"[We] are really looking to try to help accelerate some of these startup companies because they've got key technologies that we need, that maybe are used here on Earth, but we want to apply them into a space environment as well," Callahan said. "We've got investment in small satellite companies and small launch companies. And we're continuing to work in a mentoring way, as well as in a financial way, with these companies."

It's an example of the first-mover advantage that Smith mentioned. Callahan also noted that the Lockheed Martin Ventures unit could "absolutely" be an acquisition funnel for the company.

During the 1960s, when the US was committing a significant portion of its total GDP toward space exploration, a chorus of critics argued that those billions of dollars could be much better spent closer to home. Similar arguments still exist today. But Callahan isn't buying them.

America's prior decades of space research have yielded a bounty of products—ranging from GPS systems to memory foam to wireless headsets—that have improved life here on Earth. Callahan believes that the emergence of more startups exploring more new technologies in the sector will lead to a continuing windfall of knowledge back home.

"For every dollar you spend in space, the benefit is exponentially bigger here on Earth," she said.

Both Blue Origin and Lockheed Martin are involved in numerous major ongoing efforts in space. Blue Origin plans to soon launch its first manned mission, and the company is targeting 2021 for its first commercial launch. Lockheed Martin, meanwhile, is a key contributor to NASA's Artemis program, which is attempting to return humans to the moon by 2024.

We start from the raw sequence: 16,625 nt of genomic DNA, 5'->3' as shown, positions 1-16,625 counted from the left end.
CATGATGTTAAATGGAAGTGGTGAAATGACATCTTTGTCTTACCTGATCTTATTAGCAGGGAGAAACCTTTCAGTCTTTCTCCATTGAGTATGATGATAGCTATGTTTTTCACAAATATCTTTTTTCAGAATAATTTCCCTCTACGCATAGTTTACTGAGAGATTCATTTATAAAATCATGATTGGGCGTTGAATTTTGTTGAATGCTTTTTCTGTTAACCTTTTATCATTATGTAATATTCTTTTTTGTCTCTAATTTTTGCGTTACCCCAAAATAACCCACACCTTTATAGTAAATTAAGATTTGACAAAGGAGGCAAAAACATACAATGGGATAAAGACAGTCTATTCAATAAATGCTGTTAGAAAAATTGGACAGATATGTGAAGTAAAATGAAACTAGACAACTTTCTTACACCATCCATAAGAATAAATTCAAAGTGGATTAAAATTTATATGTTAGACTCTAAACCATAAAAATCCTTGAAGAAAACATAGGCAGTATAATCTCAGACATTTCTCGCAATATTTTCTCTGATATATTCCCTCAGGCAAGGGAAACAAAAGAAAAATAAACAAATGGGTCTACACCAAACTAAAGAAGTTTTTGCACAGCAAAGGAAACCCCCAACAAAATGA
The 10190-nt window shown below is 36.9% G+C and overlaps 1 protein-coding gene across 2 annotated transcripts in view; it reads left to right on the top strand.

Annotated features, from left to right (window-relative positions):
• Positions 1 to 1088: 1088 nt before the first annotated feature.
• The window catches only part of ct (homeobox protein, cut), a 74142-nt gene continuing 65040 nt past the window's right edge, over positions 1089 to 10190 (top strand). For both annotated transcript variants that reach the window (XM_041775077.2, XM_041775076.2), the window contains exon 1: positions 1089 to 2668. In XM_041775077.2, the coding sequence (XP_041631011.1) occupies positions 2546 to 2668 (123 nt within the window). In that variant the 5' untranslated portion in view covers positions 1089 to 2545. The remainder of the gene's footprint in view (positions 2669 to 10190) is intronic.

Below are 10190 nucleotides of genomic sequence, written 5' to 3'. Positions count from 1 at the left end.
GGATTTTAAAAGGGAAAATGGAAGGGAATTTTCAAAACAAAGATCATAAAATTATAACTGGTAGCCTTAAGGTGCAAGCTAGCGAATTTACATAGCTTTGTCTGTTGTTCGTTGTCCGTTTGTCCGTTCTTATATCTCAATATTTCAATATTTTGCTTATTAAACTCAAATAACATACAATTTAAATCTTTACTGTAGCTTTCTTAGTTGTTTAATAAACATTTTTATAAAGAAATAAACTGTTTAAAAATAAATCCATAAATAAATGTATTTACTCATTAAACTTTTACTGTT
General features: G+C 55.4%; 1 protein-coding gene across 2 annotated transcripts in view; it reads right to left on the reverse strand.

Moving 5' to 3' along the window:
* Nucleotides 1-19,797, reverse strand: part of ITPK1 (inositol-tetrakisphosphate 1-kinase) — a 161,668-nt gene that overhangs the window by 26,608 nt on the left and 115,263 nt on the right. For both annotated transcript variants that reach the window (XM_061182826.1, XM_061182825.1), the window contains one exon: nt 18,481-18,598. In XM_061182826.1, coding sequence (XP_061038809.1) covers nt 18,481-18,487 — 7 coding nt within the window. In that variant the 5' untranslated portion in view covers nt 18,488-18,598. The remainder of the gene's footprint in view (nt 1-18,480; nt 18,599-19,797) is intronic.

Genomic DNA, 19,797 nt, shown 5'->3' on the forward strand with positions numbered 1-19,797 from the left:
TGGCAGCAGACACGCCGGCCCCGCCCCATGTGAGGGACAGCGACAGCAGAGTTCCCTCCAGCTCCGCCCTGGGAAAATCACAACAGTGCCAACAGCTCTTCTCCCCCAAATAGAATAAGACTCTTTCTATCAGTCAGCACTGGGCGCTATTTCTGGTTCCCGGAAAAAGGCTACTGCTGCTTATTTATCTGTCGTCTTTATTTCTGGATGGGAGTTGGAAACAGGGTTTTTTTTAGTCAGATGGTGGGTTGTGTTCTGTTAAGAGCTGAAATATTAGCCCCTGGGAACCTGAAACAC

On Wednesday, though, Callahan and Smith expressed differing visions for the space industry's future.

"All of it is to benefit what we do here on Earth, right?" Callahan said. "The more we can learn about our solar system, the more it can benefit us. … What do we need to be doing to protect this planet? Because we owe that to future generations."

Smith, on the other hand, echoed Bezos' longtime ambitions of using Blue Origin's technology to take humanity beyond the earth, rather than just making improvements to our current home. The CEO told the Disrupt crowd about futurist thinker Gerard O'Neill and his idea of massive colonies elsewhere in the solar system that could be much more habitable than living on Mars, the moon or other possibilities for extraterrestrial existence.

The colonies would be located at earth radius to the sun, Smith said, "so that you can actually go back home. Because everybody's still going to want to come back to the old country. That's going to be a very appealing vision."

More appealing, perhaps, would be working toward a future where humans don't have to ponder the prospect of fleeing their planetary home. But either way, the continuing creation of a new ecosystem in the skies is opening new doors for startups and established industry powers alike.

"We're on the brink of a new space age," Callahan said.

Image of Bob Smith via Steve Jennings for TechCrunch.